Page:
Redwood - Indigenous to the Pacific United States, redwood trees grow to more than 300 feet tall and 2,500 years old.  The best quality redwood comes from the heartwood which is resistant to deterioration due to sunlight, moisture and insects. 

Characteristics: (California Redwood) is fairly soft and has a straight grain.  Reddish tint and relatively soft.  Redwood burls have a "cluster of eyes" figure.  They are rare and valuable.

Brown Maple photo BrownMaple_zpsf8b16e26.jpg

Brown Maple - The American species of maple are divided into two groups: Hard maple, which includes sugar and black maple; and soft maple, which includes red and silver maple.

Characteristics: Cream to light reddish-brown.  Usually straight-grained and sometimes found with highly figured bird's-eye or burl grain. Bird's-eye resembles small circular or elliptical figures. Clusters of round curls are known as burl.  Heavy, hard, strong, tough, stiff, close-grained and possesses a uniform texture.

Cherry photo Cherry_zps18b5d322.jpg

Cherry - Cherry belongs to the rose family and was used as early as 400 B.C. by the Greeks and Romans. The wood from the cherry tree can be described in a single word: beautiful. Its rich red-brown color deepens with age. Small dark gum flecks add to its interest. Distinctive, unique figures and grains are brought out through quarter sawing. It has an exceptionally lustrous appearance that glows. The finish is satiny to the touch.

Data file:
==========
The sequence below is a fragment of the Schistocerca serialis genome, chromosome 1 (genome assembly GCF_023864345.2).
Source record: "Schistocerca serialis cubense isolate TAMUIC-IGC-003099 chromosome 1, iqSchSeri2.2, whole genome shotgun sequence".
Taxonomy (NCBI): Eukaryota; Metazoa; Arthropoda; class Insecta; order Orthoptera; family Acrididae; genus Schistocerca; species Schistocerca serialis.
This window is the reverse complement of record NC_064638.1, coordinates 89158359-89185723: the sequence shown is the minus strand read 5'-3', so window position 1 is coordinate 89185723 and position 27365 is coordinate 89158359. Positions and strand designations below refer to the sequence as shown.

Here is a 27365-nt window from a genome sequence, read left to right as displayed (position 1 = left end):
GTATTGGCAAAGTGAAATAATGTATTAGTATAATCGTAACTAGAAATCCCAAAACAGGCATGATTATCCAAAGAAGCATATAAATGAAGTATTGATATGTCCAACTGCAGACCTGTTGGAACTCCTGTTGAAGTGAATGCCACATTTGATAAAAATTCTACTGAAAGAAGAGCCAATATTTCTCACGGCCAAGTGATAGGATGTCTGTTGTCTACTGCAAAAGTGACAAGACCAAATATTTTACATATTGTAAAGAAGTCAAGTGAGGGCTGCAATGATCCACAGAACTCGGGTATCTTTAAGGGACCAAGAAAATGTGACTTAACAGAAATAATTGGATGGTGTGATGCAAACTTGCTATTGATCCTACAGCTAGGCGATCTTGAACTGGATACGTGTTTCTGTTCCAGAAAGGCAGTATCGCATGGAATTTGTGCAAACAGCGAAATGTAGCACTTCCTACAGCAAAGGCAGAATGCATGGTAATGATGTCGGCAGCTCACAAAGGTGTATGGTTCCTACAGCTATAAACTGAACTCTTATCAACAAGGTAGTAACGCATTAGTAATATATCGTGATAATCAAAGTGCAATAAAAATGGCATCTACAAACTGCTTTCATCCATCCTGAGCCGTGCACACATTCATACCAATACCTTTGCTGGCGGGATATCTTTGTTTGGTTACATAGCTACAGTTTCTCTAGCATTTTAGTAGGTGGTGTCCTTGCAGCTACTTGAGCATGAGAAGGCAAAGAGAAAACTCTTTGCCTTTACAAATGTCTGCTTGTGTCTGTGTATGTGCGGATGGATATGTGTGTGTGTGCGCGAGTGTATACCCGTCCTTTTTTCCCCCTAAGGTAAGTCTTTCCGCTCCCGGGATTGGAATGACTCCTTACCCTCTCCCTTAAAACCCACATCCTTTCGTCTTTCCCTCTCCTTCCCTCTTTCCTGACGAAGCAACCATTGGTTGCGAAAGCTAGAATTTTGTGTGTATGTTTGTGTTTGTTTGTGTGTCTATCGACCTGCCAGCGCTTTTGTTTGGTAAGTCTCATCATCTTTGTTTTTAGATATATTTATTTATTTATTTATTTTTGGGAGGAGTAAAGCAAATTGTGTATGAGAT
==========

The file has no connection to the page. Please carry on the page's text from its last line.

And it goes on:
Characteristics: Rich, reddish-brown. Cherry darkens considerably with age and exposure to sunlight.  Straight-grained and satiny. Small gum pockets produce distinctive markings.  Light, strong, stiff and rather hard. Cherry's grain is more subdued than some other hardwood species, with very interesting character.

Walnut photo Walnut_zps65cd9bcc.jpg

Walnut - grows in Europe, America and Asia.  There are many different varieties.  Walnut is one of the most versatile and popular cabinet making woods.  European walnut is lighter in color and slightly finer in texture than American black walnut, but otherwise comparable.

Characteristics: Hardwood with a rich brown color is strong, hard and durable, without being excessively heavy.  The wood is light to dark chocolate brown in color with a straight grain in the trunk.  Wavy grain is present towards the roots and large burls are common.  Walnut solids show a wide range of figures, including strips, burls, mottles, crotches, curls and butts. 

Enhancing the Grain

We use an oil-based wood stain that provides long-lasting wood tone color.  It penetrates deep into the pores to seal and protect the wood.  It can be used to enhance grain pattern in pore woods or add intense color to dense wood, whether for grain enhancement or simple color change.   We currently have eight wood tone colors available.

The photos below are a representative of each color.  They have been reproduced using digital production techniques.  The colors shown are for reference purposes only.

Red Oak

Red Oak photo mwf_redoak_zps931b2b1f.jpg

Red Mahogany

Red Mahogany photo mwf_redmahogany_zps2eb76b07.jpg


Natural photo mwf_natural_zpsf84424b6.jpg

Golden Pecan

Golden Pecan photo ds_mwf_goldenpecan_zps5a27834a.jpg

English Chestnut

English Chesnut photo mwf_englishchestnut_zpsc290430f.jpg

Colonial Maple

Colonial Maple photo mwf_colonialmaple_zpsfa1e33f4.jpg

Dark Walnut

Dark Walnut photo mwf_darkwalnut_zps6e4fe799.jpg


Cherry Stain photo mwf_cherry_zps3015d560.jpg

Red Chestnut

Red Chesnut photo mwf_redchestnut_zpsd99702c5.jpg


Gunstock photo mwf_gunstock_zpsf21c8ed6.jpg

Sedona Red

Sedonared photo mwf_sedonared_zpse8e3e2ec.jpg